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Condemned 2: Bloodshot Review

Brad Gallaway's picture

The cluelessly misguided sequel to a fantastically frightening game

Condemned 2: Bloodshot Screenshot

HIGH The new and improved forensics procedures.

LOW The laughably bad plot.

WTF Practically everything good about the first game is bungled here.

Although the first Condemned from developer Monolith had a few rough edges, it still ranks with me as one of the most interesting, compelling games of the current generation. In addition to being fantastically frightening and atmospheric in a way that most games can only hope to achieve, its unconventional serial-killer subject matter was smartly capitalized on to create a stunningly memorable experience. After such an effort, it was clear that the Condemned 2 team had their work cut out for them. Unfortunately, from the mess on display here, it seems that they didn't even attempt to clear the bar they set so high for themselves the first time.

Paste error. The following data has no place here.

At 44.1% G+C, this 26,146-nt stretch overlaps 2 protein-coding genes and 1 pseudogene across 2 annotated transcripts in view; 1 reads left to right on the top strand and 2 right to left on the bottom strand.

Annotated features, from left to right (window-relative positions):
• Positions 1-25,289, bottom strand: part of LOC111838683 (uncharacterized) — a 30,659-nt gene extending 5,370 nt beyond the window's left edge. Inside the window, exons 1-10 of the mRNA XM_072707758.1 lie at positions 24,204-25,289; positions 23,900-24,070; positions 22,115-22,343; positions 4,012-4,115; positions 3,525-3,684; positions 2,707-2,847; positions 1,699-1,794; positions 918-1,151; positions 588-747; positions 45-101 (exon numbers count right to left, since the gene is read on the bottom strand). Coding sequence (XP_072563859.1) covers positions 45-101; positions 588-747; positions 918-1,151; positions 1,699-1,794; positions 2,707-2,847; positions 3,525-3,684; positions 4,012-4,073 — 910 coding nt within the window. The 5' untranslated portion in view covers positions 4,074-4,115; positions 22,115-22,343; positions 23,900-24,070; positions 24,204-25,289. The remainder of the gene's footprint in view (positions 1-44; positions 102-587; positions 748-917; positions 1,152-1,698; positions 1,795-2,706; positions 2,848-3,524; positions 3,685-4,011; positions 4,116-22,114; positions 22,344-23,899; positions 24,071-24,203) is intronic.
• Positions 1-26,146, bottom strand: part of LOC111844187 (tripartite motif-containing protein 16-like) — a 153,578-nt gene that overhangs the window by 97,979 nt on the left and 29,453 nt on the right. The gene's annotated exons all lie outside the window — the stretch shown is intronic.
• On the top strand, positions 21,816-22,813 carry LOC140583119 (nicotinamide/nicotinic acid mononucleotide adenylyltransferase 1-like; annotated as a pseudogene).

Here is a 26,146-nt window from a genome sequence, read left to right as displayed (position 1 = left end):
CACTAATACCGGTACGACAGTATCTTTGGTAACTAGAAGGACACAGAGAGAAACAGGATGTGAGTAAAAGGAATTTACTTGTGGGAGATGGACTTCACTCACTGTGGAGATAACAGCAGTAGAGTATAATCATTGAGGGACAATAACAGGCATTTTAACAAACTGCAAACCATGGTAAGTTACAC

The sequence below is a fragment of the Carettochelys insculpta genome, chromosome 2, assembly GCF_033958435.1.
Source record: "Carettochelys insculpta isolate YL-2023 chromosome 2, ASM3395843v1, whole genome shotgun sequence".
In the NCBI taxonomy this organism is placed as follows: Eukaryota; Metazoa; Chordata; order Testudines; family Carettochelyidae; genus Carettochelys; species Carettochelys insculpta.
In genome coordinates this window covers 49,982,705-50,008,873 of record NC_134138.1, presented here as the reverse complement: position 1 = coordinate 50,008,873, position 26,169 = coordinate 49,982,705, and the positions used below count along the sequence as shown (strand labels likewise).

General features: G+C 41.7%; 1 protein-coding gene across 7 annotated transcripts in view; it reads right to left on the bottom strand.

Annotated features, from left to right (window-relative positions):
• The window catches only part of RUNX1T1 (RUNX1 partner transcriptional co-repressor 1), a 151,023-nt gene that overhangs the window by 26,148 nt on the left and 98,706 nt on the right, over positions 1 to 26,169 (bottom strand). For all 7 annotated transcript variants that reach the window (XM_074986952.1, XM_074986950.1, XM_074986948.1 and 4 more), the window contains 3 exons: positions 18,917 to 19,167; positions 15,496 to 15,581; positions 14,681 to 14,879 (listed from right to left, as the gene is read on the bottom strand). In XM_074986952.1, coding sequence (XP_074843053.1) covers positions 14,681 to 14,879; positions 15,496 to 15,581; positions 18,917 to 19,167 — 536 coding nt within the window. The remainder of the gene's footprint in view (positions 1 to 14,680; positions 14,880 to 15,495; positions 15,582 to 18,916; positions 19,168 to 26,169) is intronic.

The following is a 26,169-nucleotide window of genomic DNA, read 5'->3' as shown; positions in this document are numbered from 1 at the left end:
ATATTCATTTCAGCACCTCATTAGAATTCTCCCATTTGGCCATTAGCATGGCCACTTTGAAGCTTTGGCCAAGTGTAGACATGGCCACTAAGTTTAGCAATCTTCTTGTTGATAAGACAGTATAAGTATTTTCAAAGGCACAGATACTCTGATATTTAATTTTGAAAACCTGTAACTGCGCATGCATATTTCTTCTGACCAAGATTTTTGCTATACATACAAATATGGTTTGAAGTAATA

Picking up where the first Condemned left off, officer Ethan Thomas is on the skids. Left broken and disturbed by the events of the previous game, he's turned to the bottle in an effort to self-medicate and forget what he's seen. However, as crime begins to rise in the city, local authorities pick him up out of the gutter to help with their current investigations, leading him into a tangled web of brutal, bloody intrigue.

From a storyline perspective, I thought the premise of a ruined cop getting dragged back into the nightmare he's running from had a lot of potential. Even better, the previous title's plot was one of its strongest elements, and the nihilistically enigmatic endgame was left wide open for a continuation. I honestly couldn't wait to see where Monolith was going to take Bloodshot, but I never would've guessed they'd take it straight to the toilet.